What women's professions were considered second-class in the USSR: the main stereotypes

Women in the USSR were required to work for the benefit of society, but were condemned for some professions. Source: Created with the help of AI

The life of a woman in the Soviet Union was extremely difficult. Women were condemned for literally everything, and a lot was demanded of them: a "proper" personal life, caring for the entire family, and success in their work. But not every profession was considered prestigious.

OBOZ.UA has compiled a list of such professions. Women who earned their living in this way were shamed. And the fact of such work was hidden from relatives and friends in order not to face additional criticism.


Keeping a maid in the USSR was considered a sign of a "bourgeois" lifestyle and was strongly condemned. But the paradox was that the condemnation fell on the staff, not on those who could afford it. Such services could be paid for mainly by people in power and top intellectuals, and it was risky to criticize them. Therefore, Soviet citizens took out their anger on the staff.

Thus, domestic workers were derogatorily called "zinkas". And their hard daily work was devalued because it allegedly required neither education nor special skills. This negative attitude was also due to the fact that the representatives of the profession worked in conditions of luxury – they looked after spacious, well-furnished apartments, and often had access to household appliances. The combination of envy and disdain made the profession of a domestic worker a second-rate one.


Workers in the USSR were called the advanced class, glorified in works of art, and relied on to build communism. The hypocrisy was that not all blue-collar workers were treated this way. When it came to professions that could be done without education, such people were more often despised. Especially if the laborer was a woman. She was looked at as a failure who could not learn anything and now laid asphalt or laid sleepers on a railroad construction site. Such women were also paid very little money for their lack of qualifications.


By the way, housework in the USSR was devalued not only when it was a profitable profession. Women who decided to devote their lives to their families were also negatively treated. A "real" Soviet citizen had to manage everything – both her career and her home. If she chose one or the other, she was considered a spender. Personal circumstances were not taken into account. Even if a woman was caring for sick relatives or raising three or more children, she was still condemned for not going to work like everyone else.


The importance of the people who delivered mail in the Soviet era could not be overestimated. In remote regions, they were almost the only link to the world. However, women, who mostly held these positions, were treated negatively. They were subjected to anger if they did not deliver mail on time or came at inconvenient times. On top of that, they had to carry heavy bags every day and had to go to work regardless of the weather.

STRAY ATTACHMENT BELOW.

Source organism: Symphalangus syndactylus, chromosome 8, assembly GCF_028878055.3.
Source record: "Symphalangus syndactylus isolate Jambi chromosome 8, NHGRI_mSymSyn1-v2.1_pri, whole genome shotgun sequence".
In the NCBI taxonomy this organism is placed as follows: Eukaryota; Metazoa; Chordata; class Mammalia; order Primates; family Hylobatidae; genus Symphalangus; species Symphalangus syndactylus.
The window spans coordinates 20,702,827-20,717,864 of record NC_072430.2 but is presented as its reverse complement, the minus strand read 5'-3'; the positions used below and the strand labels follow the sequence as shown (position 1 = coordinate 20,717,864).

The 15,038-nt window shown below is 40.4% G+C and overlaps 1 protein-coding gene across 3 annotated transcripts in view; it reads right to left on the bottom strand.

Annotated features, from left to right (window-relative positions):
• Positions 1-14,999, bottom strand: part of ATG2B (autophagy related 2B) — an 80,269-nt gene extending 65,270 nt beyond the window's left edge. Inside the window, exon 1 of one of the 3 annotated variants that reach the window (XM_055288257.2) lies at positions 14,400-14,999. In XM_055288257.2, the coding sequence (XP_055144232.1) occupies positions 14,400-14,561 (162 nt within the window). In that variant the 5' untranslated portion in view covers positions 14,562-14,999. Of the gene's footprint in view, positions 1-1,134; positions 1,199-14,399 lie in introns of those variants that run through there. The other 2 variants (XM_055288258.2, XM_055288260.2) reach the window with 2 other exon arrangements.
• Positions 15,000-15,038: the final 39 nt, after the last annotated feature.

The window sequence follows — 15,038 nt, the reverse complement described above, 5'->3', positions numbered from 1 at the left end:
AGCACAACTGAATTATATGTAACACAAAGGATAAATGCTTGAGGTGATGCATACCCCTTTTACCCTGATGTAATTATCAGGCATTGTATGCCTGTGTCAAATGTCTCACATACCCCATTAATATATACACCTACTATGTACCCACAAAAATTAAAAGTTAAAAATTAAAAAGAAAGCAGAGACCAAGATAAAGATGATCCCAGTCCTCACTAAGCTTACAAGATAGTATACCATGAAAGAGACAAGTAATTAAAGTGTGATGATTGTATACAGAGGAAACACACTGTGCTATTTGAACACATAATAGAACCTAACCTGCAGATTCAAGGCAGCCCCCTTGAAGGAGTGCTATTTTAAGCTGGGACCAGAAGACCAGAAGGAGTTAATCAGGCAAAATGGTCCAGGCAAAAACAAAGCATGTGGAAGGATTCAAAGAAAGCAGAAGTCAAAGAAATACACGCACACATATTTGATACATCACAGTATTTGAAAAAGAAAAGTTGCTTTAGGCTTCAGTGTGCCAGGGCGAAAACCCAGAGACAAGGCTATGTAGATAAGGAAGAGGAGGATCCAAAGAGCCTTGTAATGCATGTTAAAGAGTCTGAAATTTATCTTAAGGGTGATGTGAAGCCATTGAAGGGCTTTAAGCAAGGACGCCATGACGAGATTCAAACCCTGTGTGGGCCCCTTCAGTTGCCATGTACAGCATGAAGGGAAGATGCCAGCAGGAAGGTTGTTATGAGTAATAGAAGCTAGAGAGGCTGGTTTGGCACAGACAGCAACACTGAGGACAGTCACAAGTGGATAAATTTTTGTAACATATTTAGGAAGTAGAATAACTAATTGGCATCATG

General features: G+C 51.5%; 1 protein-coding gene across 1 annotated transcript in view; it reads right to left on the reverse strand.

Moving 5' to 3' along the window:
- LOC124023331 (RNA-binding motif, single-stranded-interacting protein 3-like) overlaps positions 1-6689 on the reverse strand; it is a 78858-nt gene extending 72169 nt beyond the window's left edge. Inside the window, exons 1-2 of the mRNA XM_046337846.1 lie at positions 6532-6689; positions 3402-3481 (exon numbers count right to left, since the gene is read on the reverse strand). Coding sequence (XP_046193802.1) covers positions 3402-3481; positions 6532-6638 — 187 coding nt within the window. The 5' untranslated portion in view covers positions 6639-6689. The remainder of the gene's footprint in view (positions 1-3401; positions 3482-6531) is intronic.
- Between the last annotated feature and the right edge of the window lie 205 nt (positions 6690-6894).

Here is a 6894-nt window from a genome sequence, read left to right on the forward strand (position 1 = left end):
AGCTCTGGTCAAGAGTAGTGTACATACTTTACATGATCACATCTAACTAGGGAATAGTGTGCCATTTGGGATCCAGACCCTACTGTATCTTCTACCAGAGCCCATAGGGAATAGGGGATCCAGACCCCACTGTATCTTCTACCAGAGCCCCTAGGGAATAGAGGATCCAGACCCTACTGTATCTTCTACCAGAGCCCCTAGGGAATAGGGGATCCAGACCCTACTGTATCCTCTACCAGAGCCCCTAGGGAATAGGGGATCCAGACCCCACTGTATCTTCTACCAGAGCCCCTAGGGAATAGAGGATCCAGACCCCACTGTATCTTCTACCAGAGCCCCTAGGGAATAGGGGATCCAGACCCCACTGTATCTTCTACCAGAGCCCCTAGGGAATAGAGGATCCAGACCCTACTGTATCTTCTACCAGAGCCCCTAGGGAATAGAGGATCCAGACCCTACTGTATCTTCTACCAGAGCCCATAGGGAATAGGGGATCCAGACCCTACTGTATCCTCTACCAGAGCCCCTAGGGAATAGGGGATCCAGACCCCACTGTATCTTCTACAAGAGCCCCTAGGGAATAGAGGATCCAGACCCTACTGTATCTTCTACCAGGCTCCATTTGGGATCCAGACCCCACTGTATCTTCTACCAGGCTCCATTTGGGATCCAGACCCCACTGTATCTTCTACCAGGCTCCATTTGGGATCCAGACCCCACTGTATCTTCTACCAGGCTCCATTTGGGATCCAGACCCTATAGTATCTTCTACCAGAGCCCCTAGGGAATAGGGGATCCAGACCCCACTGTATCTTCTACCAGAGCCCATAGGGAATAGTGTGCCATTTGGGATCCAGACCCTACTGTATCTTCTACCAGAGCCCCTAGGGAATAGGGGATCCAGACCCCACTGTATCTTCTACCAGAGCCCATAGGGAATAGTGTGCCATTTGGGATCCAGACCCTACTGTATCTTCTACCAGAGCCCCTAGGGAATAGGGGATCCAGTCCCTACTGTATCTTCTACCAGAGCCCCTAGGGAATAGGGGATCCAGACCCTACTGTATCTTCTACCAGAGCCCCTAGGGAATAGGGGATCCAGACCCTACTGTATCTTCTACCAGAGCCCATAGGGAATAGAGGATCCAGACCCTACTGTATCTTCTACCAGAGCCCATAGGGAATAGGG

Cleaning lady

Despite the fact that there was a slogan in the USSR that all professions were important and necessary, cleaners who kept public places clean were looked down upon. It was believed that only a woman who was incapable of doing anything else and who had failed to find a job anywhere else could agree to such hard work. By the way, the pay for this hard work was also very poor.

A janitor

The women who took care of the cleanliness of the streets were treated with similar disdain. Not only did they have to do dirty work, but they were also harassed for the opportunity to get temporary housing near their place of work. The janitors were given a room in their area of responsibility so that they could get up before everyone else and clean the streets before people went to work. This was particularly annoying for Soviet citizens.

Fashion model

Today, the profession of a fashion model is considered interesting and prestigious. In the USSR, women who were engaged in it were punished for literally everything. First, for their appearance. It was forbidden for a Soviet person to stand out. Secondly, for the fact that such work did not require education. And third, for the low-paid labor. Despite the fact that fashion models dealt with fashionable things and had access to a beautiful life, they were paid roughly on par with cleaners.

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